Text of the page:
Duke Teaching First, a non-tenure track organization, is asking for a vote on joining the Service Employees International Union — a two million member union that includes airport workers, security officers and full and part-time college faculty.
Faculty Forward, the union’s higher education campaign, asks for a national standard payment of $15,000 per course and greater access to higher education for students.
At Duke, 40 percent of faculty are fixed-term or non-tenure track employees, while at UNC, 48 percent of the university’s nearly 3,700 employees are on fixed-term contracts.
MJ Sharp, a visiting lecturer at Duke University’s Center for Documentary Studies and a member of the Organizing Committee of Duke Teaching First, said fixed-term faculty at Duke want to gain a stronger collective voice in campaigning for better job security and better access to employee benefits like health insurance.
“Everyone outside of academia who’s not affected by this has this very romantic view of how instructors are treated and how much they get paid and things like that and it’s a very, very antiquated view at this point,” she said.
Non-tenure track faculty at UNC, while facing many of the same issues as their Duke counterparts, cannot unionize under state law.
Jeffrey Hirsch, a professor at the UNC School of Law, said Duke faculty are organizing under the National Labor Relations Act, which does not apply to state employees.
“State employers are only covered under any relevant state labor laws, and North Carolina has none whatsoever,” Hirsch said. “In fact, North Carolina is one of two states that basically outlaws any collective bargaining with state agencies.”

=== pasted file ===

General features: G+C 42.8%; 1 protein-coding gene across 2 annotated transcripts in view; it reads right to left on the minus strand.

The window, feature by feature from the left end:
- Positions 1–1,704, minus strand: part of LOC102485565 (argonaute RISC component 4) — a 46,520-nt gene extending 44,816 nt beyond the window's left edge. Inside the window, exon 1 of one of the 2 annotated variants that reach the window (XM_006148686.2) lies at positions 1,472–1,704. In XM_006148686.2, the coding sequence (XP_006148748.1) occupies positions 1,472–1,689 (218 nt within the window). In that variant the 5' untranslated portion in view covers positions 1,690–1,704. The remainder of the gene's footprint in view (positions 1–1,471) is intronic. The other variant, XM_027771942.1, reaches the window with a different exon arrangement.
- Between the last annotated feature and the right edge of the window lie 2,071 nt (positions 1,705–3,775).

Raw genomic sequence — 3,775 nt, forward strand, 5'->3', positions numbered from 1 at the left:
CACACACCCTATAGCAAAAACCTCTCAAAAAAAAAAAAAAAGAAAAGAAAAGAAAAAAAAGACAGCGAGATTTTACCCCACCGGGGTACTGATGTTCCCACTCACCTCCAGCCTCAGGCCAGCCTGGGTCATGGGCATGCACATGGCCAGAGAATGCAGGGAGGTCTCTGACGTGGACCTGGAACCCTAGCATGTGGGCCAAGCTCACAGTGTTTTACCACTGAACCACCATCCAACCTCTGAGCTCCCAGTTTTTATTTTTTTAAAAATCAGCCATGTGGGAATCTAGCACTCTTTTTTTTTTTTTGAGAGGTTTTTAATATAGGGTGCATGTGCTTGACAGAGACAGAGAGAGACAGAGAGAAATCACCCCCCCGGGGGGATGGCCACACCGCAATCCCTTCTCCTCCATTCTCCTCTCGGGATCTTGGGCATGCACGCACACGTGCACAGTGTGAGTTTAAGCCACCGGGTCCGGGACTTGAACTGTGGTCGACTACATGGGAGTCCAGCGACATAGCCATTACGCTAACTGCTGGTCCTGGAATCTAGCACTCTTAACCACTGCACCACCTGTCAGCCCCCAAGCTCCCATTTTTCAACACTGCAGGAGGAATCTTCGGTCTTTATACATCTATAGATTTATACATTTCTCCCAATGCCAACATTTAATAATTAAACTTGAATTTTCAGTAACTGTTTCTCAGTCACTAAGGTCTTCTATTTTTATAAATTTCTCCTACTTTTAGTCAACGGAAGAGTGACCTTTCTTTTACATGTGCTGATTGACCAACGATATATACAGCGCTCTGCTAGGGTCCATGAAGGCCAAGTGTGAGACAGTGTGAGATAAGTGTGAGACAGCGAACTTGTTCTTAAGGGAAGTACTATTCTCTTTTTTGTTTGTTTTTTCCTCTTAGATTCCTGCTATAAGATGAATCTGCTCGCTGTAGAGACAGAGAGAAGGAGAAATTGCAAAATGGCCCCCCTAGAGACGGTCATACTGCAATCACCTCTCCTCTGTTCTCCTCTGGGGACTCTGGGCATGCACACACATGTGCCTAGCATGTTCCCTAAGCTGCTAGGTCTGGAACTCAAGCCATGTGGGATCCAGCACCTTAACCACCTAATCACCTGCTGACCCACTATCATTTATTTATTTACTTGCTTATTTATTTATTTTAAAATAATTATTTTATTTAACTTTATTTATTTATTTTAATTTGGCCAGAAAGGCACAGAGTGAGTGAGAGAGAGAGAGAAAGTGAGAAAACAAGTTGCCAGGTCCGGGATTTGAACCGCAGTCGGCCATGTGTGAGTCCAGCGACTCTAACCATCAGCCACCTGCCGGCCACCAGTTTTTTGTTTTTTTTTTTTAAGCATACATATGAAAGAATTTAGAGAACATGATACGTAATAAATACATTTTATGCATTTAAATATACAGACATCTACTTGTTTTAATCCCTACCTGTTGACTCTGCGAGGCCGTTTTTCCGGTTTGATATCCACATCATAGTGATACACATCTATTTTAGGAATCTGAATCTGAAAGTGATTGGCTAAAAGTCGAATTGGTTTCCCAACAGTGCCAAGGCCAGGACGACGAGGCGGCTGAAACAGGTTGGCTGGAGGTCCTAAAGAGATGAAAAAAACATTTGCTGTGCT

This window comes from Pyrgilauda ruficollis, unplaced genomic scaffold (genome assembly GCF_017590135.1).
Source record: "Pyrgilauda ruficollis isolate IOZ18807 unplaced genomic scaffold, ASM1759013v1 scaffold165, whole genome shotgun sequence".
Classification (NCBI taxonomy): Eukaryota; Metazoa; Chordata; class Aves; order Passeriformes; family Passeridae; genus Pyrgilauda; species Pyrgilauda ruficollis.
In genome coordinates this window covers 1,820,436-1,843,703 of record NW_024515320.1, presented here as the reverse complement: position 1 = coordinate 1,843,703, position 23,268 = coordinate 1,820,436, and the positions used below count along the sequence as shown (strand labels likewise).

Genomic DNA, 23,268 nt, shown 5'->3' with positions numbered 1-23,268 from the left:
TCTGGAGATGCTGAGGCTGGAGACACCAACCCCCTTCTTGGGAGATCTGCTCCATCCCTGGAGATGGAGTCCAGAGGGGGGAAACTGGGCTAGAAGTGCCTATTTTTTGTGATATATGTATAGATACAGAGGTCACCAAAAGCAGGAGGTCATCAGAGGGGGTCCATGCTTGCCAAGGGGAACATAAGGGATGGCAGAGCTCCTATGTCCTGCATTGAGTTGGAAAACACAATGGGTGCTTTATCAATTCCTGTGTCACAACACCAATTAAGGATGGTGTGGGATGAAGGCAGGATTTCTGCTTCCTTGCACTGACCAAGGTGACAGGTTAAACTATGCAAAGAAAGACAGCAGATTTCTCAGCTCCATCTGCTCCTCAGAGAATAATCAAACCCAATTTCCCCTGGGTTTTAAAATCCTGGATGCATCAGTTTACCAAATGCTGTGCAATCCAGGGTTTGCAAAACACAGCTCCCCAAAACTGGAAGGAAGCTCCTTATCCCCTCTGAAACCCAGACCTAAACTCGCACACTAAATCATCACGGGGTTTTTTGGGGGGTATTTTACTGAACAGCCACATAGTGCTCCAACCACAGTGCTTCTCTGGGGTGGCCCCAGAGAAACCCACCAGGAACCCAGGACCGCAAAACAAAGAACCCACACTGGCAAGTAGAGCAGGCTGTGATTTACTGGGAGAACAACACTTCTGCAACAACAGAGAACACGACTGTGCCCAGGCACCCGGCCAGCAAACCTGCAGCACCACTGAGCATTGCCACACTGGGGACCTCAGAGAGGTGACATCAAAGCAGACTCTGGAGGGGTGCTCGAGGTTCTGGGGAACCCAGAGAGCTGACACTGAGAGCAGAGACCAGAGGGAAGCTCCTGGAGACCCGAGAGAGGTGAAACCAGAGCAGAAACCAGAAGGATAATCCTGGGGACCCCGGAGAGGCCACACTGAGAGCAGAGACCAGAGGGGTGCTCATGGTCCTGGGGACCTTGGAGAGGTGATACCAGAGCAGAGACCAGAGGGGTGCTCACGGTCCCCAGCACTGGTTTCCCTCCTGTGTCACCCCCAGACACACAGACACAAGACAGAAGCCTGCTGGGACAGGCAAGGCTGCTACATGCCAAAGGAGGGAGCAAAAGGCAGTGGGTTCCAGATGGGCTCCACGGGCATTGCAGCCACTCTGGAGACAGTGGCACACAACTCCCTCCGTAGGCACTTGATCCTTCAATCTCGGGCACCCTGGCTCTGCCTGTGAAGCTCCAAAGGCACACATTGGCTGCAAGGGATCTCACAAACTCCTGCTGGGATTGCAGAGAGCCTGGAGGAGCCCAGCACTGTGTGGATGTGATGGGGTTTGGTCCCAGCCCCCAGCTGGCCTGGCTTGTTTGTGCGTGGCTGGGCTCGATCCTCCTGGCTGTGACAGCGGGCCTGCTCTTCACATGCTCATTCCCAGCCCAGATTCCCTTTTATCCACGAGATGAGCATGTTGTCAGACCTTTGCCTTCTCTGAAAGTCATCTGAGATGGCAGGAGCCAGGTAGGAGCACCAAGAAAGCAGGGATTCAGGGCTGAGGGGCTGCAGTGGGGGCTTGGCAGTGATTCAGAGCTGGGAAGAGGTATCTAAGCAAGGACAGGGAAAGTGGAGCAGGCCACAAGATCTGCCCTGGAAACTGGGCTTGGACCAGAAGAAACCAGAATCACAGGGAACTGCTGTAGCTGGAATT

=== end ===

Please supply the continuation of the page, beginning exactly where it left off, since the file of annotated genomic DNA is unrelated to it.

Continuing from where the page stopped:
Nancy Fisher, chairperson of the Fixed-Term Faculty Committee at UNC, said the main strategy for fixed-term faculty at UNC has been dialogue between faculty members and administrators.
“We’ve been making some progress, and that’s the preferred way to go,” she said.
Fisher said non-tenure track faculty at UNC fall into three categories: clinical faculty, research faculty and teaching faculty. Of the teaching faculty, the most vulnerable are those that work on a contract and get paid by the course.
“There are still some departments at the university where these faculty could be better supported,” Fisher said.
The national trend of hiring more non-tenure track faculty is bringing the issue to a wider audience and Duke faculty are not the first to take action, Hirsch said.
“I do think this is may be the start of a broader trend where we see non-tenure track faculty organizing more,” he said.
Sharp said she and other faculty members at Duke are determined to see this process through until conditions for fixed-term faculty change.
“I don’t see any compelling reason that we can’t fix it. We need to fix it. We have the resources and the time and the passion and the energy.”